Falling flat

Beer makers sluggish on "Slow Food" concept
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It was clear early on that the Slow Beer Festival, presented March 1 by Slow Food San Francisco and the San Francisco Brewers Guild, was more of an excuse to get drunk in a convention hall on a Saturday afternoon than to explore how beer could be sustainable. Twelve NorCal microbreweries lined the green-hued cement walls of the County Fair Building — Marin Brewing, Speakeasy, Anderson Valley, Red Seal, and so on. An administrator at the front desk, though, couldn't tell me what the difference was between a Slow Beer and your everyday microbrew (though she did say it was "a good question"). The man at the nationally distributed Gordon Biersch stand said bluntly, "Yeah, we're a corporation."

Normally I'd say, "Fill up my glass and pass me another Gambone-mushroom-and-cheese skewer [drizzled in salsa verde]!" Here, though, I began to actually wonder how beer could be incorporated in the Slow Food ideology. As the manifesto says, "May suitable doses of guaranteed sensual pleasure and slow, long-lasting enjoyment preserve us from the contagion of the multitude who mistake frenzy for efficiency."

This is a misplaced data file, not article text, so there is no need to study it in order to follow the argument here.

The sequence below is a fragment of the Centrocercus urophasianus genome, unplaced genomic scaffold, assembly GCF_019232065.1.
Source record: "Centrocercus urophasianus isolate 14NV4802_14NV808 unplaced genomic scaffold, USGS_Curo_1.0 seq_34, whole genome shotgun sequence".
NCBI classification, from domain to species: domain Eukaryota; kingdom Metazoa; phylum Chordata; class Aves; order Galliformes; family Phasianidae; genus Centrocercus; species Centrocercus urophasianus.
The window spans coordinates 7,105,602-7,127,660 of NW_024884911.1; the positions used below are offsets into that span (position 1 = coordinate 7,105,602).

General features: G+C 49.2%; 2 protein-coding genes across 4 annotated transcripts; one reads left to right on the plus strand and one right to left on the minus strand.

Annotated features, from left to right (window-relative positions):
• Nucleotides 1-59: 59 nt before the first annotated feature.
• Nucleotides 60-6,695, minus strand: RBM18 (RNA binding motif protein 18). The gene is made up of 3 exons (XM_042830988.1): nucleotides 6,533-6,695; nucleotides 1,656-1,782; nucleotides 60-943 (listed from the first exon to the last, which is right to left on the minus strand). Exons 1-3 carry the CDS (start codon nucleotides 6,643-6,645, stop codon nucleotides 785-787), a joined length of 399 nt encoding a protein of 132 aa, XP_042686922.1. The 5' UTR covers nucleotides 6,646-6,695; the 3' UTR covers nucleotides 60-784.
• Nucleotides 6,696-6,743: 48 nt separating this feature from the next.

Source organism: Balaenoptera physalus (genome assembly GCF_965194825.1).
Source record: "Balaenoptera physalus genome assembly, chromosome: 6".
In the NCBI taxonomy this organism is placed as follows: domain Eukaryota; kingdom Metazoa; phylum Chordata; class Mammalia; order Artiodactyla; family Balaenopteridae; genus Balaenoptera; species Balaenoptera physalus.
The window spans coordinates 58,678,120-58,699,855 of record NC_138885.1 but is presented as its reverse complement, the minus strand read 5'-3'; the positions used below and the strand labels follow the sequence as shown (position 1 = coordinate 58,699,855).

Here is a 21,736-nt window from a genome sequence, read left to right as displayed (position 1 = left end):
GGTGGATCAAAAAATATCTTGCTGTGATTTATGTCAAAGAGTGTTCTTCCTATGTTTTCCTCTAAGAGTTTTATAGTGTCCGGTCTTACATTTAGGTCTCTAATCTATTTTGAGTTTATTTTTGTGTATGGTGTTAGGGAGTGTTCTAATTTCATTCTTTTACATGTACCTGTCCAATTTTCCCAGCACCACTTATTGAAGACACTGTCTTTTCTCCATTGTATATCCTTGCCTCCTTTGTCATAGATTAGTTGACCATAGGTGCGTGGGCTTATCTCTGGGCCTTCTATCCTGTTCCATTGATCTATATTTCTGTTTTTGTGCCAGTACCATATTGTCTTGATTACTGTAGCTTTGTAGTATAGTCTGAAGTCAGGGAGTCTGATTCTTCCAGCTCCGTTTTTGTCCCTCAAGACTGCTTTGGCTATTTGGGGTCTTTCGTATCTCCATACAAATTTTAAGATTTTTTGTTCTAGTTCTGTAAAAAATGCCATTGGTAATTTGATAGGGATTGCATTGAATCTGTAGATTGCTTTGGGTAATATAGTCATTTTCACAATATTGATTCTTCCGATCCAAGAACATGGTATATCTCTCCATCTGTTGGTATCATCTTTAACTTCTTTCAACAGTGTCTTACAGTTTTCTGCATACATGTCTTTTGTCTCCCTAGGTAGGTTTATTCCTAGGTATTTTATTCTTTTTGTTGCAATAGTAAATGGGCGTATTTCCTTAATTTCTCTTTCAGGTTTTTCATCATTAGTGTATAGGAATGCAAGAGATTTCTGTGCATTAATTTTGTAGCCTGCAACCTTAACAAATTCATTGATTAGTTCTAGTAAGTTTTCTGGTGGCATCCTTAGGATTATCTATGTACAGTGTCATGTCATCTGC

The Slow Foodists seek not just to change the food we consume but to change how we consume it as well. So isn't a sterile room for beer tasting just stripping beer down to its flavor, and not about the way we experience it? At the festival, on one side of the gate there was a crowded room with a slender outdoor food garden and (by my estimate) 200 gallons of beer; on the other side, a park blanketed in sunshine. The latter setting might be better for bringing out the true sensual pleasures of beer. Next year, why not save money on the room deposit and hold the event in Michael Pollan's backyard?

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